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Weekend edition April 28, 2023 | Shannon Smith

Knoxville budget presented at State of the City Address

Highlights include more funding for affordable housing, outdoor recreation spaces, arts, public safety, and walkability.

Mayor Indya Kincannon proposed her 2023-24 budget at the State of the City Address in Western Heights Wednesday. The budget prioritizes public safety and high-quality core city services while providing the continued investment needed to maintain infrastructure, support affordable housing, and create great parks and public spaces to serve Knoxville residents.

The proposed net budget totals $432.9 million. Of that, the General Fund – which is the city’s main operating fund – is $304 million. The budget is balanced, and the city’s property tax rate remains unchanged at $2.1556 per $100 of assessed value – the lowest tax rate since 1974.

“I’m proud to propose this budget. It maintains our commitments to city employees and partners who help make Knoxville such a great place to live. And it reflects our priorities – public safety, building up our neighborhoods, creating economic opportunity, and becoming a greener and more resilient community.”

Some of the proposed budget items include:

  • Create and maintain safe streets – $12 million – The majority of funding would go toward repairs and maintenance, with other funding for sidewalks, pedestrian and bicycle infrastructure, a separated greenway on Neyland Drive, and traffic calming.
  • Multi-use public stadium – $4.5 million – Adding public plazas, Willow Avenue streetscape improvements, and other public amenities near the city and county-owned stadium set to open in East Knoxville in 2025.
  • Transforming Western – $4.2 million – Knoxville’s Community Development Corp. has been awarded a $40 million U.S. Housing and Urban Development grant, and Mayor Kincannon and the city are investing $26.5 million in infrastructure and financial assistance for affordable housing in the area over multiple budgets.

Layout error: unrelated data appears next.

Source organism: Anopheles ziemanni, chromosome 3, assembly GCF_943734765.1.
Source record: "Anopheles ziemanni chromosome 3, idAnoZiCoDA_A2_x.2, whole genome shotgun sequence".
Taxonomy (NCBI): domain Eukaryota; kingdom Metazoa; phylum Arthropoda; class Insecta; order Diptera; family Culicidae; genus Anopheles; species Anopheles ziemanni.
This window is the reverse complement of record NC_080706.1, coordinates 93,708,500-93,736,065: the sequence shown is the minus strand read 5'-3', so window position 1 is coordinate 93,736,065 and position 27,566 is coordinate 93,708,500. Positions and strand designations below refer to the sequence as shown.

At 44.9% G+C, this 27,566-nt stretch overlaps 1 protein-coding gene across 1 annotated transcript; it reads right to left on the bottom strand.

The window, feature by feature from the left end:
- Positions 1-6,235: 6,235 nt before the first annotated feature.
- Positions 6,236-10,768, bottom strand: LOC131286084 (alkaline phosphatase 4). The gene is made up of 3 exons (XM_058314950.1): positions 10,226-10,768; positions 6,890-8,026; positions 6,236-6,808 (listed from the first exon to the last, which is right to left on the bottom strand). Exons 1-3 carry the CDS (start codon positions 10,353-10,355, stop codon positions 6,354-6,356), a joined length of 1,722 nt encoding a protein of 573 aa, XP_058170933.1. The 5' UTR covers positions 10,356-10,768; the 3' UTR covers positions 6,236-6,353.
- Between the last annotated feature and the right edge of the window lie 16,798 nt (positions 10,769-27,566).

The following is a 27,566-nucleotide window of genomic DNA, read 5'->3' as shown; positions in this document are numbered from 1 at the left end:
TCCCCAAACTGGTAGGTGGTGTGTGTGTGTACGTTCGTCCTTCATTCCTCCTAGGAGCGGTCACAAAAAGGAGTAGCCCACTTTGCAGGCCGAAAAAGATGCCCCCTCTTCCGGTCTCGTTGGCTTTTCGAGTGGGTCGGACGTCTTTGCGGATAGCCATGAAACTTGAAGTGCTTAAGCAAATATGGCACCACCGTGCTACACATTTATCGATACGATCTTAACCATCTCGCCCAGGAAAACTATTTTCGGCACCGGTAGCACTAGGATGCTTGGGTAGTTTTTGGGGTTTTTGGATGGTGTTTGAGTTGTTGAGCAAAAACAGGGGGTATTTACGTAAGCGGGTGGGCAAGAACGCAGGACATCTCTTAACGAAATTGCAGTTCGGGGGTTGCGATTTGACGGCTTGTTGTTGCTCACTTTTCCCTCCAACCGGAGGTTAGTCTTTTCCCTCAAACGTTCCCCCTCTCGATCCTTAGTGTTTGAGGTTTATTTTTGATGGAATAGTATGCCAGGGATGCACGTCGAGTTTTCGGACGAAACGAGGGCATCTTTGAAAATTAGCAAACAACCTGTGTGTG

• Lonsdale Park – $1 million – With the old Sam E. Hill School now vacated, the city will be converting the site into a new community park.  More than $30 million in private-public partnership investments have been or are being made in Lonsdale – including a new Lonsdale Elementary School, the Haslam-Sansom Ministry Complex, and a new $1 million City sidewalk on Texas Avenue.
  • Climate goals – $230,000 – Initiatives to help achieve the city’s climate goals, including green fleet upgrades and community electric vehicle charging stations.
  • Pedestrian bridge – $100,000 – The proposed city-owned bridge spanning the Tennessee River would be a collaboration between the federal and state governments, the University of Tennessee, the city, and other partners. The state is funding an initial $20 million grant, and the city is seeking additional grants. This budget allotment would go toward additional design work.

The budget also proposes expanded resources for a new, combined Department of Community Safety and Empowerment that will align the work of what previously had been two departments. The budget adds staff for the new department, as well as expands funding for community partnerships like Turn Up Knox and the work of the African American Equity Restoration Task Force.

“The City’s fiscal health is strong,” Mayor Kincannon said, “and that allows us to invest wisely in core services and in strategic initiatives that will serve Knoxville well in the long run.”

For supporting budget documents, see

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